IBM AND FOX UPDATE THE '60S

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First we had Ed Artzt issuing a clarion call for ad agencies to reinvent themselves by getting back into programming.

Then Rupert Murdoch showed there's still a lot of life left in traditional television by wresting key affiliates for his Fox network.

And just when most advertisers had decided they can't effectively sell consumers across the world with one message using one agency, along comes IBM to do just that.

All of a sudden the new darlings of the communications world are two of its old and decrepit mainstays, traditional over-the-air television and (gasp!) the full-service advertising agency.

I have seen the future, and it's 1960. Even Gerald Levin, the apostle of media's brand new world, sounded downright downbeat at the Four A's meeting last month when he said the information superhighway had been "largely drained of meaning." It is not going to "appear like a blinding flash of light ready to melt other media," he conceded. Quite a change from previous speeches I've heard him deliver, in which he more or less said if you're not in it you're out of it.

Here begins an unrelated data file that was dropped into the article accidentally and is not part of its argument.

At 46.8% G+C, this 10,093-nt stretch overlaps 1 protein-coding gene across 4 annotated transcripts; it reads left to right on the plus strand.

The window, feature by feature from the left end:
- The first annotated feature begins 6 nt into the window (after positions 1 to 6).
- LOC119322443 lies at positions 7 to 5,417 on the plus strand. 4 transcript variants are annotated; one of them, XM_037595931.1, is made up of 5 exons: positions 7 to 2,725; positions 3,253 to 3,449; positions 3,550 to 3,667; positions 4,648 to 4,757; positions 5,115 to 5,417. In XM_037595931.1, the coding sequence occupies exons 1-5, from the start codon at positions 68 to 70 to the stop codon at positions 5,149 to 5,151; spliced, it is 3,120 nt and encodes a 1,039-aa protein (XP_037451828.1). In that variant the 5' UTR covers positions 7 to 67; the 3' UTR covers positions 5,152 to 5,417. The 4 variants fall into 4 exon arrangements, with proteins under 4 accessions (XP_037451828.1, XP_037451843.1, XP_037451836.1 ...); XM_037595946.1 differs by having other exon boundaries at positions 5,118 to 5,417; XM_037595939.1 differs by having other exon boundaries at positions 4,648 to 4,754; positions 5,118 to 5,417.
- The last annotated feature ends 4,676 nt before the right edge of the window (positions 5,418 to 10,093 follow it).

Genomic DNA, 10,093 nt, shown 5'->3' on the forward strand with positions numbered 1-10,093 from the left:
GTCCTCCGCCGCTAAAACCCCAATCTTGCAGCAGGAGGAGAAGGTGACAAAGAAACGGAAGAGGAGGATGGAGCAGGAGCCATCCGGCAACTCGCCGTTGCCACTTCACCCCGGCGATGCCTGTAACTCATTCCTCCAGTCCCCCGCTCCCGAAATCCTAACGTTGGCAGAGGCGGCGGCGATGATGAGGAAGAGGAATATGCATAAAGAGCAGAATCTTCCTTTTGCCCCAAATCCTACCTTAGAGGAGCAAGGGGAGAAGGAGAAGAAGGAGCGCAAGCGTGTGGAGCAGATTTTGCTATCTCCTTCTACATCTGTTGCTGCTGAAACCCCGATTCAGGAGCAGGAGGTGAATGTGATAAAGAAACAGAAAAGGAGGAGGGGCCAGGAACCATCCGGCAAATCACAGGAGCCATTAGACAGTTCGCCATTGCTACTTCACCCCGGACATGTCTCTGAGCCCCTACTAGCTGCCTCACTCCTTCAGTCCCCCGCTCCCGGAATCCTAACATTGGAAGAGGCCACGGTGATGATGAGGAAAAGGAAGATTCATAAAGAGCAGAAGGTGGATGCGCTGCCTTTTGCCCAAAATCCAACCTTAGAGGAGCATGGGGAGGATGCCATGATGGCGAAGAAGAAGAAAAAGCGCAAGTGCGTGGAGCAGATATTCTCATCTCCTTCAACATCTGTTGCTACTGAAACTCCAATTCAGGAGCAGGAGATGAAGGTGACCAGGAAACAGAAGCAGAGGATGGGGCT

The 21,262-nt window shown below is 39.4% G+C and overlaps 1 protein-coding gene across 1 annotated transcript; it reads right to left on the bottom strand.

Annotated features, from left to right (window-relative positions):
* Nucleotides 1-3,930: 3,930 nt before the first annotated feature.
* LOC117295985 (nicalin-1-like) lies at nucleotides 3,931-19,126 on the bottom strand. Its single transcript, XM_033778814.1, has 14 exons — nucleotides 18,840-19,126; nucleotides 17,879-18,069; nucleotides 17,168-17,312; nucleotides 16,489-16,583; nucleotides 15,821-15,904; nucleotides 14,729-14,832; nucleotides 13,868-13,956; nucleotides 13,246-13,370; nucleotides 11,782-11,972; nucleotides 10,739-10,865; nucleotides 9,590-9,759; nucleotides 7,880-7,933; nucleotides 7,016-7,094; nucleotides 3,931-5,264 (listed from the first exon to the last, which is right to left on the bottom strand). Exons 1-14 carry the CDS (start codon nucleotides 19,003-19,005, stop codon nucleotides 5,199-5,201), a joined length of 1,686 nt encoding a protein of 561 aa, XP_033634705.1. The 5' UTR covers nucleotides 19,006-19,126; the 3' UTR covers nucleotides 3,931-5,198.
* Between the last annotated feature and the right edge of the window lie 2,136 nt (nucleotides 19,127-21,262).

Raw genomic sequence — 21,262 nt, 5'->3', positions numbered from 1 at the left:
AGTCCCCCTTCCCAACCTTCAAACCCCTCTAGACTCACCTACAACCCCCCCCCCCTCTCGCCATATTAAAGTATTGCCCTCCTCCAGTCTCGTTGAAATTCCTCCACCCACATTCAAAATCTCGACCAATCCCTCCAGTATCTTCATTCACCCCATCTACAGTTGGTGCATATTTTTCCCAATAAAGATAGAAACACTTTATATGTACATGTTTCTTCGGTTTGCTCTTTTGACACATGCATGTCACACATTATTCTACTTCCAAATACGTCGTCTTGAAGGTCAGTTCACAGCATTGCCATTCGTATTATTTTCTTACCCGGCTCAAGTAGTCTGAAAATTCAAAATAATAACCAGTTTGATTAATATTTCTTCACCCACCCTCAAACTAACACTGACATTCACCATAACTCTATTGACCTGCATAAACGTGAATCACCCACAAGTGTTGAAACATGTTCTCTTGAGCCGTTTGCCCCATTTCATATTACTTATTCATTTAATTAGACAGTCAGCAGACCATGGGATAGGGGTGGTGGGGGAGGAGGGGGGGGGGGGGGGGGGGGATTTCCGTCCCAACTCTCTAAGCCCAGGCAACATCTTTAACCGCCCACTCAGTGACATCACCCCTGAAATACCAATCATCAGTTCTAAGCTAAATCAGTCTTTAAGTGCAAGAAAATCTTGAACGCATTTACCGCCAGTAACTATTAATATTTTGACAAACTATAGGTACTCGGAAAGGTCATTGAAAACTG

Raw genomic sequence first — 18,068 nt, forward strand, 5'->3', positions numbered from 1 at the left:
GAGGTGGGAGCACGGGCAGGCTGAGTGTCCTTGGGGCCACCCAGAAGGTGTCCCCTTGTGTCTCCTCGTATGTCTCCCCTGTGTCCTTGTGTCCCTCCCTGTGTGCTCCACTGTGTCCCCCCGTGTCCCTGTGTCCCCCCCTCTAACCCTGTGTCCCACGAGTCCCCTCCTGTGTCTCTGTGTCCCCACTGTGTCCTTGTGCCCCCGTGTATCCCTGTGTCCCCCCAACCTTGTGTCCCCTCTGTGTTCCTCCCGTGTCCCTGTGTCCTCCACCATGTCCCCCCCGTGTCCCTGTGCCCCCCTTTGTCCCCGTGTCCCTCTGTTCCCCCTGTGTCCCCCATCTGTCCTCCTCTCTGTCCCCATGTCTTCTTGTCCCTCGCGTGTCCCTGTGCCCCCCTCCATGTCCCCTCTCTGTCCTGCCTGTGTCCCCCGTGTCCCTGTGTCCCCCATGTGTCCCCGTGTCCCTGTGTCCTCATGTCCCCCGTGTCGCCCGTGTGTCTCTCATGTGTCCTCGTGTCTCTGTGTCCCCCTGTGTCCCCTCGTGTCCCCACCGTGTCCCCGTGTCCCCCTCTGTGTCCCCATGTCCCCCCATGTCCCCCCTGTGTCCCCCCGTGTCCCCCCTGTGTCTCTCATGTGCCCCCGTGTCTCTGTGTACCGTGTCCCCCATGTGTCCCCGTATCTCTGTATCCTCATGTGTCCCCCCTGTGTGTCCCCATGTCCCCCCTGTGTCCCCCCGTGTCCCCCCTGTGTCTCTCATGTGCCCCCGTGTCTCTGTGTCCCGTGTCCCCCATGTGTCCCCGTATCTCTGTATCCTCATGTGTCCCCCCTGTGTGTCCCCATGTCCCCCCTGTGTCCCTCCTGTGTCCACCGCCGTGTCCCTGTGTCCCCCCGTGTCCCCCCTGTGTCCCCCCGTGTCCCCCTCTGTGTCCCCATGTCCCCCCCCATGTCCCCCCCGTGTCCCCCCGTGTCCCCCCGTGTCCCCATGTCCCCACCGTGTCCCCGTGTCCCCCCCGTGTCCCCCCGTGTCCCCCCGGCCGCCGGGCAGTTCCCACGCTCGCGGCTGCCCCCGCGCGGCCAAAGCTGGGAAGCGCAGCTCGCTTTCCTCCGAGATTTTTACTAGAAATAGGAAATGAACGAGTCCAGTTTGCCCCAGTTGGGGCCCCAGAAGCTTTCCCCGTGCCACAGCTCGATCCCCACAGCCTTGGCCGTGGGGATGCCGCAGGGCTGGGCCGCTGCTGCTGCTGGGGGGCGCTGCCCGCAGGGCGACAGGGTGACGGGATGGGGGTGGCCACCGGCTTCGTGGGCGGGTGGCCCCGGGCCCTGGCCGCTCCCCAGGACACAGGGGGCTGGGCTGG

This is not to say that Rupert Murdoch and Louis Gerstner are right and Gerry Levin is wrong. In his remarks at the Four A's, Mr. Levin also reaffirmed his belief in print. The information superhighway, he said, "will not be a replacement medium, mass will remain."

Maybe Ed Artzt shouldn't give up on traditional television just yet. Or maybe he should acknowledge that there are other ways to build a mass audience-magazines, newspapers, outdoor and radio come to mind. At any rate, now is not the time to put all your eggs in one basket.

What got everybody in a funk these past few years is that marketers lost their faith in advertising as the way to build brands. And since the advertising business is built around building and moving brand-name merchandise, everybody suffered-and the media and ad agencies scrambled to find a new reason for their existence. And ad agencies aren't very good at doing anything but creating and placing ads, a service that seemed rather quaint for a while there.

But now the pendulum seems to be swinging back. Marketers have tried everything else and now they seem ready to rebuild their brand franchises on a long-term basis (instead of trying for a quick fix every quarter). Roy Bostock, chairman of DMB&B and outgoing chairman of the Four A's, noted that "clients are coming back to agencies looking for what we do best"-making ads that move merchandise. (Remember that old Benton & Bowles slogan, "It's not creative unless it sells.")

What the stunning developments of the last couple of weeks have reminded us is that the future probably won't be all that much different from the best part of the past. Ad agencies and the mass media were created to build trust and familiarity for brand names. And even though we're now playing on a global stage, these fundamentals should still apply.

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